No, investing is often not down to style

“Investing is a matter of personal style”. This refrain has been said often enough that any opposing view is considered trampling on freedoms and liberties. Being part of the investism phenomenon, businessmen, consultants, bankers and even closer to home, bosses, managers, uncles, aunties, financial literacy advocates accept it as a kind of universal wisdom.

I beg to differ.

At the foundational, fundamental, basic level, there is a “right” way to invest. That level of investing comes with a set of rules and strategies that need to be fulfilled before considering more advanced techniques.

Using a dressing analogy, the basic rule of investing is not to go out naked. After you’ve made the decision to clothe yourself, then sure, style choices might come in.

In dressing, the basic rule of avoiding the sartorial opprobrium of self-shame and indecency is presumed. Believers of nudism might disagree and they would have caused less mischief than believers of investism. For example, promoting stock-picking and trading systems to people who have no idea is still considered fair game for people in the know.

There are also basic rules for other games which are rarely, if ever, up for discussion. Football – don’t let in goals. Tennis – don’t double-fault but the two-serve grace allows for a profit-maximising free first serve. Chess – control the centre, move valuable pieces later. Russian roulette – don’t play, too risky. Poker – don’t play lousy hands, don’t use bluffing as a major strategy. Marathon – pace yourself, it’s a long run.

I might not have summarised these basic strategies with the nuanced insights of experts but the basic principle for winning games seems to be converging around the idea (law?) of avoiding shooting oneself in the foot. Absent are explicit strategies to go for the kill or maximise points.

Many of the basic rules are couched in the negative – don’t do this and that –  as though checking our collective greed from getting out of hand. Establishing a firm footing in loss avoidance will open up opportunities towards developing victories. I think that’s the reason why it’s not very smart in football to attack with a 10-0-1 formation even if that might stand a chance of overwhelming the other team’s defenses. In fact, in football, chess and many other games, there are many situations where the denial of the other’s victory with a draw or stalemate is itself a win for the denier.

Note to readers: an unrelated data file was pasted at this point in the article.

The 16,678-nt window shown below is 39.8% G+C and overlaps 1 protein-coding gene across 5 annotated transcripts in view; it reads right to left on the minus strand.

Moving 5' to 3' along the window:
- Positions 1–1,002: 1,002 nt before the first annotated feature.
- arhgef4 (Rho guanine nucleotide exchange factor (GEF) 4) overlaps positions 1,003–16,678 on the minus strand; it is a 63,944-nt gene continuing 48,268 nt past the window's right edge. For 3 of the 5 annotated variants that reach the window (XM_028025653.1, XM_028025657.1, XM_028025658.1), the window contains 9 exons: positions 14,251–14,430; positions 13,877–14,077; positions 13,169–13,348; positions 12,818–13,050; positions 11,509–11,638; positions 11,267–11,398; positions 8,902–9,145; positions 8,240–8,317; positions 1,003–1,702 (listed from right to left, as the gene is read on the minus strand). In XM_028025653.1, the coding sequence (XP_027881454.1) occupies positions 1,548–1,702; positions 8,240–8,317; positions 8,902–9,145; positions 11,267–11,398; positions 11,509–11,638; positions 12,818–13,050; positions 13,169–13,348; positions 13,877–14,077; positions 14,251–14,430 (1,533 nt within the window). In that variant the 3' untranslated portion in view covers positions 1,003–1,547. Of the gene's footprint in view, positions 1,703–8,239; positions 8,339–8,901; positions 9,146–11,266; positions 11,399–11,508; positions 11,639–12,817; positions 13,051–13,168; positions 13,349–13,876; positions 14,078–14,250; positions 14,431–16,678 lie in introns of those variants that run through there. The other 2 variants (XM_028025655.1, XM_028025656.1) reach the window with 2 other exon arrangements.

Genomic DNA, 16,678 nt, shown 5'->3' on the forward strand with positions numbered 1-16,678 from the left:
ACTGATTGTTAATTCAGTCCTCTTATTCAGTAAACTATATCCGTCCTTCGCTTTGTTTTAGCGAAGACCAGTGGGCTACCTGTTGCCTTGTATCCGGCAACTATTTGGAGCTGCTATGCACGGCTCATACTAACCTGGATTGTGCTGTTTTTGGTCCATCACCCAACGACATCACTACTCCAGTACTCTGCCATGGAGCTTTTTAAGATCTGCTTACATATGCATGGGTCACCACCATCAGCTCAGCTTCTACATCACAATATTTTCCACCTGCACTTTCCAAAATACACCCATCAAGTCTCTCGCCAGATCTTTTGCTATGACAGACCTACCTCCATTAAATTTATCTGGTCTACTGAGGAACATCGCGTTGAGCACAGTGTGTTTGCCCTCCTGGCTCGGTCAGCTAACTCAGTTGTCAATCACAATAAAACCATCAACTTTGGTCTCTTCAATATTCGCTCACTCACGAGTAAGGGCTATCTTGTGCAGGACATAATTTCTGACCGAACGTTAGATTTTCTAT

In poker, bankroll management is a strategy which starts before the game even begins. This is where a player would never put too much money on the table as a form of wealth protection. From an investing viewpoint, this is like saying I don’t have the luxury of burning a big chunk of my money in some hot stock tips or money scheme or even a well-intentioned investment recommendation.

There is however a bigger reason why the basic rules of investing are not a matter of personal tastes compared to sports, games and fashion. The reason is that the investment game if not played properly can screw up your plans or indeed your life. Investing not done right may delay your retirement. Your children may not get to go to university. Your plans for fuck-you money becomes elusive. Such life decisions are not as simple as double-faulting on the court or choosing between a red and black dress.

The race against time makes such avoidable mistakes costly and unnecessary. As you get older, it might be too late to say, ah well, I’ve learned my lesson, let’s try again. We can’t make big bets like Warren Buffett because we can’t lose like Warren Buffett. In other words, a departure from the basic rules is a very thin line between strategy and gambling

Here then are ten basic investing strategies that may make you more money than eking out a living in fundamental analysis, P/E ratios and dividend yields:

  1. Personal/career development